MAY 8-9, 2014
MAY 8-9, 2014


Casey Reas

Professor @ UCLA's Department of Design Media Arts

Casey lives and works in Los Angeles where he is a Professor at UCLA's Department of Design Media Arts. His software, prints, and installations have been featured in numerous solo and group exhibitions at museums and galleries in the United States, Europe, and Asia. Casey co-founded Processing with Ben Fry in 2001 while studying at MIT's Media Lab.

Ge Wang

Assistant Professor @ Stanford University, CCRMA

Ge Wang is an Assistant Professor at Stanford University in the Center for Computer Research in Music and Acoustics (CCRMA), and researches programming languages and interactive software systems for computer music, mobile and social music, laptop orchestras, and education at the intersection of computer science and music. Ge is the author of the ChucK audio programming language, the founding director of the Stanford Laptop Orchestra (SLOrk) and of the Stanford Mobile Phone Orchestra (MoPhO). Ge is also the Co-founder of Smule (reaching over 100 million users), and the designer of the iPhone's Ocarina and Magic Piano.

Perry Cook

Emeritus Professor @ Princeton

Perry R. Cook is Emeritus Professor of Computer Science (also Music) at Princeton University, a founding advisor/consultant to iPhone/iPad Music App company SMule, the founder/director of Humbug Sonic Arts, and a consulting/advising professor at Stanford CCRMA, the University of Arizona, and the California Institute for the Arts. With Dan Trueman, he co-founded the Princeton Laptop Orchestra, which received a MacArthur Digital Learning Initiative Grant in 2005. With Ge Wang, Cook is co-author of the ChucK Programming Language. His newest book is “Programming for Digital Musicians and Artists: An Introduction to ChucK,” with Ajay Kapur, Spencer Salazar, and Ge Wang. The recipient of a 2003 Guggenheim Fellowship, Cook is (still) working on a new book, “La Bella Voce e La Macchina (the Beautiful Voice and the Machine), A History of Technology and the Expressive Voice.”

Spencer Salazar

Doctoral Student @ Stanford CCRMA

Spencer Salazar is a doctoral student at Stanford CCRMA, researching computer-based forms of music performance and experience. In his past he has created new software and hardware interfaces for the ChucK audio programming language, developed prototype consumer electronics for top technology companies, architected large-scale social music interactions for Smule, an iPhone application developer, and composed for laptop and mobile phone ensembles.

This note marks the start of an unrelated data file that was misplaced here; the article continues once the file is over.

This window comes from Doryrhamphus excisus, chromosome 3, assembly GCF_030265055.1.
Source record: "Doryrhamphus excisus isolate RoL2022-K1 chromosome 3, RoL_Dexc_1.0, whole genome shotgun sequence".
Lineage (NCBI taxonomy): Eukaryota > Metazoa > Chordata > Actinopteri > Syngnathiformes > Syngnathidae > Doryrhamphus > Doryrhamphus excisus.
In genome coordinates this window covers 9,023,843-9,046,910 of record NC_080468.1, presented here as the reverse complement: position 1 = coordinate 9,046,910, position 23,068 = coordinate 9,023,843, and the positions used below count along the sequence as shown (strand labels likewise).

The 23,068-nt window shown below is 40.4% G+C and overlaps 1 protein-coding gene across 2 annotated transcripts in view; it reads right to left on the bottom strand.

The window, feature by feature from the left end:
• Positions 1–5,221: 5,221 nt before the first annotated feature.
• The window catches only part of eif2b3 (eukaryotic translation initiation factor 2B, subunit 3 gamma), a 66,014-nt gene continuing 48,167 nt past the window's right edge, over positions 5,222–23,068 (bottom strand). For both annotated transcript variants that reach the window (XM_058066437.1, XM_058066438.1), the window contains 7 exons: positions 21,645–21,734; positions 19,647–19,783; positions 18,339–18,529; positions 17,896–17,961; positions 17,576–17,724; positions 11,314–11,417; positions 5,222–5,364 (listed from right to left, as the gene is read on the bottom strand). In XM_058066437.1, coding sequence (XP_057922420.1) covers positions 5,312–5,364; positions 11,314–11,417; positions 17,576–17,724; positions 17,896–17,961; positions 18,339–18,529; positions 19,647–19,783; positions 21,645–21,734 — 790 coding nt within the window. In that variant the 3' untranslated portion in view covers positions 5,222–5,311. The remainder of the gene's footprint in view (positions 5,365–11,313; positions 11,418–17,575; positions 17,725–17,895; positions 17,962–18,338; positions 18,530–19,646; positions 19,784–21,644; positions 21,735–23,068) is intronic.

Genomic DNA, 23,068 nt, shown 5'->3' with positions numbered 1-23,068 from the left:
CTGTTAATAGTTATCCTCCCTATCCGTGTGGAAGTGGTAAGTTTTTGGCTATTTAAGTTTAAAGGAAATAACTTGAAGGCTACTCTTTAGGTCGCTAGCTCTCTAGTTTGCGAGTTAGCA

Tae Hong Park

Associate Professor of Music Technology and Composition @ NYU

Tae Hong Park is a composer, music technologist, and bassist. His work focuses on composition of electro-acoustic and acoustic music, machine learning and computer-aided music analysis, research in multi-dimensional aspects of timbre, and audio digital signal processing. Dr. Park has presented his music at national and international conferences and festivals including Bourges, ICMC, MATA, SCIMF, and SEAMUS. Among the ensembles and performers that have played his work are the Brentano String Quartet, California E.A.R. Unit, Edward Carroll, Ensemble Surplus, Zoe Martlew, Nash Ensemble of London, and the Tarab Cello Ensemble. Professor Park is author of Introduction to Digital Signal Processing: Computer Musically Speaking (World Scientific, 2010). He is the Chief Editor of Journal SEAMUS, serves as Editiorial Consultant for Computer Music Journal, and is President of the International Computer Music Association (ICMA). He received his Ph.D. from Princeton University.

Curtis Bahn

Associate Professor, Music Composition/Interactive Performance @ RPI

Curtis Bahn is an improvising composer involved in relationships of body, gesture, technology and sound. He holds a PhD in music composition from Princeton University, and studies Hindustani classical music as a formal disciple of acclaimed sitarist, Ustad Shahid Parvez Khan. He has taught at Columbia University, Brown, NYU, Princeton and CUNY. His music has been presented internationally at venues including Lincoln Center, Sadler's Wells - London, Palais Garnier Paris, Grand Theatre de la Ville Luxembourg, as well as numerous festivals, small clubs and academic conferences. He has worked with the Trisha Brown and Merce Cunningham Dance Companies. Curtis recently was named the Ralph Samuelson fellow through the Asian Cultural Council, receiving a grant to study and collaborate with artists in India. Curtis is Assoc. Prof. and Graduate Program Director for the Arts at Rensselaer Polytechnic Institute in Troy New York.

Lauren McCarthy

Artist, Designer & Programmer @ RISD + NYU

Lauren McCarthy is an artist and programmer based in Brooklyn, NY. She is adjunct faculty at NYU ITP and RISD, and recently a resident at Eyebeam. She is currently working on the creation of p5.js, a JS library for creating graphic and interactive experiences, based on the core principles of Processing. Lauren has worked on installations for the London Eye, North Carolina Museum of Natural Sciences, IBM, US Holocaust Memorial Museum, Metropolitan Museum of Art, and Thomas Jefferson’s home at Monticello. Her work explores the structures and systems of social interactions, identity, and self-representation, and the potential for technology to mediate, manipulate, and evolve these interactions. It has been shown in a variety of contexts, including the Conflux Festival, SIGGRAPH, LACMA, the Japan Media Arts Festival, the Share Festival, the File Festival, Eyebeam, the WIRED Store, and probably to you without your knowing it at some point while interacting with her.